On April 27, 1981, Hatcher's attorney filed a motion to surcharge Miller and his law firm for losses caused by Miller's alleged negligence during his representation of Red Carpet. The motion includes several of the same allegations that Hatcher asserted during the hearing concerning Miller's request for attorneys' fees. For example, the motion contains allegations of fee-splitting, conflicts of interest, Miller's failure to zealously defend Hatcher in the Fun-n-Sand Motel foreclosure, and his refusal to deliver the lease agreement between Red Carpet and Resorts of America, Inc. The court denied the motion, reasoning that the bankruptcy court in the context of a Chapter XI proceeding is without jurisdiction to surcharge the attorney of the debtor in possession. The court further noted that most of the allegations raised in the motion similarly were raised defensively in response to Miller's fee application. Hatcher appealed the bankruptcy court's decision; the district court affirmed. Hatcher then appealed to this court, and this court affirmed, stating that while an attorney for the debtor in possession may be denied his fees because of poor quality work, "a bankruptcy court cannot order money damages against an attorney for a debtor in possession." In re Red Carpet Corp. v. Miller, 708 F.2d 1576, 1578 (11th Cir.1983) (per curiam).

On December 14, 1981, the bankruptcy court, after considering evidence presented at the hearing on attorneys' fees, awarded Miller $41,700.00 as being the total reasonable compensation allowable. After subtracting credits in the amount of $12,482.00, the balance due was $29,218.00. The court explained that it had considered the quality of service and all other factors as directed in In re First Colonial Corp.,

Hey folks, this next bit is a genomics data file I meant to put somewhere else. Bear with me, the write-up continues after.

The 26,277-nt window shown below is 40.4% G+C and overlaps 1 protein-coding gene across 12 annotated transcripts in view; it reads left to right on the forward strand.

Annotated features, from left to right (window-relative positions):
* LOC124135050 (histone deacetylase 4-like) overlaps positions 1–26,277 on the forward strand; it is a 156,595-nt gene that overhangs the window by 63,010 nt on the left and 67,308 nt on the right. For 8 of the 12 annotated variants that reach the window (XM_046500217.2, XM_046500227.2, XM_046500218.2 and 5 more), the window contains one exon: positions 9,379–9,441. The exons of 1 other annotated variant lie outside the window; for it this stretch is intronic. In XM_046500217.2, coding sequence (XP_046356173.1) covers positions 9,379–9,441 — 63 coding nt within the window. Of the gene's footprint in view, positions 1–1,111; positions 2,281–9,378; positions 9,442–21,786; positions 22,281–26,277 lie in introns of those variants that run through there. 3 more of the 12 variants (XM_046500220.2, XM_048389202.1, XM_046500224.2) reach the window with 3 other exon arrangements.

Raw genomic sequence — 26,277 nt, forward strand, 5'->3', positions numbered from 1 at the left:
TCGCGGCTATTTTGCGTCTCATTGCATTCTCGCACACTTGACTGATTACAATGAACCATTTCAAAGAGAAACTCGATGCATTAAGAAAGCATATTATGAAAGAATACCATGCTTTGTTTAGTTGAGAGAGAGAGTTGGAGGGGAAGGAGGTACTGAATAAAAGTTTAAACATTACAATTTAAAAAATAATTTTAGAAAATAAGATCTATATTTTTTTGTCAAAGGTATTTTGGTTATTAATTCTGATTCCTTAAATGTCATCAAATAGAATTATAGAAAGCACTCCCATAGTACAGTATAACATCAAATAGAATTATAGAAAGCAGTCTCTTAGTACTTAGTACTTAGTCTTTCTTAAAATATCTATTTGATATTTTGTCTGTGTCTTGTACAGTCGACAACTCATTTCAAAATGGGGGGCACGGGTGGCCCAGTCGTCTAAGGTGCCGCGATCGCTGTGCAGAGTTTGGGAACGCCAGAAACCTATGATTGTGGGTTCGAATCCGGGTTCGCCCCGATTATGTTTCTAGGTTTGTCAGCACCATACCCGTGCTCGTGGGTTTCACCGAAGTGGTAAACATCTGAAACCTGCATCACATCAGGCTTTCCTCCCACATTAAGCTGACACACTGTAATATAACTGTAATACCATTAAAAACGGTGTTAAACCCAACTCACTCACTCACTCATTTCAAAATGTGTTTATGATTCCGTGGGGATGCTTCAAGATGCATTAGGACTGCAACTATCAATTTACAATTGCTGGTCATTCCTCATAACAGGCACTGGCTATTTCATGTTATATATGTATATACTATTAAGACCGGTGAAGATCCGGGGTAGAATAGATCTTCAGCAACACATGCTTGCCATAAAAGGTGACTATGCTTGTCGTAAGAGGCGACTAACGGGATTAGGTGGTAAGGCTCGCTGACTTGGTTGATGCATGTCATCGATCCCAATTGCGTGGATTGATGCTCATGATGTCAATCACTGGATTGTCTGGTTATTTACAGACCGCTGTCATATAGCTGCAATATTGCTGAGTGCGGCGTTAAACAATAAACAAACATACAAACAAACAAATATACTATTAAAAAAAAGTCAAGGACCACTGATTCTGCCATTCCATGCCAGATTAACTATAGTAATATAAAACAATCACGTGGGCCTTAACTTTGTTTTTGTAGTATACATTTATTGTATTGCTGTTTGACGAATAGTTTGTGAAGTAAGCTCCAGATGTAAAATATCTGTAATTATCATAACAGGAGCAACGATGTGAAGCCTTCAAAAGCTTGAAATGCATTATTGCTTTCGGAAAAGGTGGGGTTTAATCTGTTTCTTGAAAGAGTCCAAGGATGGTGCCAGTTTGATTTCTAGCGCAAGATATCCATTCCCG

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544 F.2d 1291 (5th Cir.1977), cert. denied, 431 U.S. 904, 97 S.Ct. 1696, 52 L.Ed.2d 388 (1977). On appeal, however, the district court determined that the bankruptcy judge's conclusory statements were inadequate to fulfill First Colonial's mandate "that the bankruptcy judge make findings and explain those findings separately for each of the twelve factors enunciated in Johnson v. Georgia Highway Express, Inc., 488 F.2d 714 (5th Cir.1974)." R5-33-4. Accordingly, the case was remanded for expanded findings.

Before the bankruptcy court made its expanded findings, Hatcher submitted various motions urging the court to alter its findings of fact to reflect facts to which Hatcher had testified at the hearing on attorneys' fees, and Hatcher requested admissions from Miller. The court denied the motions and requests and entered its order of expanded findings on December 21, 1984. Although the court recognized that the remand order authorized reopening of the proceedings and holding of additional hearings, it concluded that more hearings...